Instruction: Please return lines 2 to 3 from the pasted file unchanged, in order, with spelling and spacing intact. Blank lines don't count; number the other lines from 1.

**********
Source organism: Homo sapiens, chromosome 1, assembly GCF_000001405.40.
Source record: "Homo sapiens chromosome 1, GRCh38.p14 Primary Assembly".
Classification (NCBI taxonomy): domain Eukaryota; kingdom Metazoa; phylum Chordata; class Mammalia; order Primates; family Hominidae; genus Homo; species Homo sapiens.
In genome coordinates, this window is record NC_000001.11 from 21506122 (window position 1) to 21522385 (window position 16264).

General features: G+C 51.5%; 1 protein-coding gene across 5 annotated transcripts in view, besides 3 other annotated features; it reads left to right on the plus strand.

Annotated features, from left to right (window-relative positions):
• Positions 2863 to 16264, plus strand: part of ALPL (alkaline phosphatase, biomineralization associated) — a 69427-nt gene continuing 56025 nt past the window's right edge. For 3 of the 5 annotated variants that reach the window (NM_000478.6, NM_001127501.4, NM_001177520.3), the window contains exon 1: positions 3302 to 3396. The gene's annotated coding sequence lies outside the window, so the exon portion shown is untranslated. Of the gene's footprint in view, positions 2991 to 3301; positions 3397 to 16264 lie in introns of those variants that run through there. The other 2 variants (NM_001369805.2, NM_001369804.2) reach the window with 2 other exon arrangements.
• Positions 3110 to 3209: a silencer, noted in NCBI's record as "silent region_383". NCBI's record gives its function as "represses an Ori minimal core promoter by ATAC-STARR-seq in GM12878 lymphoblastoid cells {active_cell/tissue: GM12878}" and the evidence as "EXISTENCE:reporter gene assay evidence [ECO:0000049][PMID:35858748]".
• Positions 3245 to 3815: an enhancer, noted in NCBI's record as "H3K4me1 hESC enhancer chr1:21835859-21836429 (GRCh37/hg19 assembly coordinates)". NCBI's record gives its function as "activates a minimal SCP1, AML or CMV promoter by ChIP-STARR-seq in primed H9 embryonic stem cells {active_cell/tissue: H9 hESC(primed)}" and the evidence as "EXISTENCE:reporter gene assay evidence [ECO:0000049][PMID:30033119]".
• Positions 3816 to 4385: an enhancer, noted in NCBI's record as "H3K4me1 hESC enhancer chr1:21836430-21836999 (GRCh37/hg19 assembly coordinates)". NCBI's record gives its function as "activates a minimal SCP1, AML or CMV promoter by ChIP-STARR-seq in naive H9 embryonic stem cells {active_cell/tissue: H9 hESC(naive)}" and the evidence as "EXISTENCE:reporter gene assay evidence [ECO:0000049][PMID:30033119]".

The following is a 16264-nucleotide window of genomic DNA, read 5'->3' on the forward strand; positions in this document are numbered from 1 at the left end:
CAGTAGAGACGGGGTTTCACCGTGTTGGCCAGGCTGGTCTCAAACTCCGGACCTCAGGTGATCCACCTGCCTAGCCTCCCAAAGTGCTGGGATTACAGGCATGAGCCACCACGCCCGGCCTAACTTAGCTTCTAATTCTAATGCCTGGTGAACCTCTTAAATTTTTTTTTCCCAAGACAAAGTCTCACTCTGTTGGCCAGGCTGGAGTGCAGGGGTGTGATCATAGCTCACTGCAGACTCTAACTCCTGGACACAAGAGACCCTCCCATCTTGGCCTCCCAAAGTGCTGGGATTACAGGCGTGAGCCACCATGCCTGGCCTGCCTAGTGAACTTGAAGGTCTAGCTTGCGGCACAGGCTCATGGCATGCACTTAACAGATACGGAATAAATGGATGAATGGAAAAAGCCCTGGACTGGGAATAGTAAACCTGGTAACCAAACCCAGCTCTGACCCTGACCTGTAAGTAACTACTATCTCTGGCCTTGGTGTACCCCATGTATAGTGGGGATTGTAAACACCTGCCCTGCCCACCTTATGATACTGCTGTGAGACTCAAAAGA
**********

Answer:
Source record: "Homo sapiens chromosome 1, GRCh38.p14 Primary Assembly".
Classification (NCBI taxonomy): domain Eukaryota; kingdom Metazoa; phylum Chordata; class Mammalia; order Primates; family Hominidae; genus Homo; species Homo sapiens.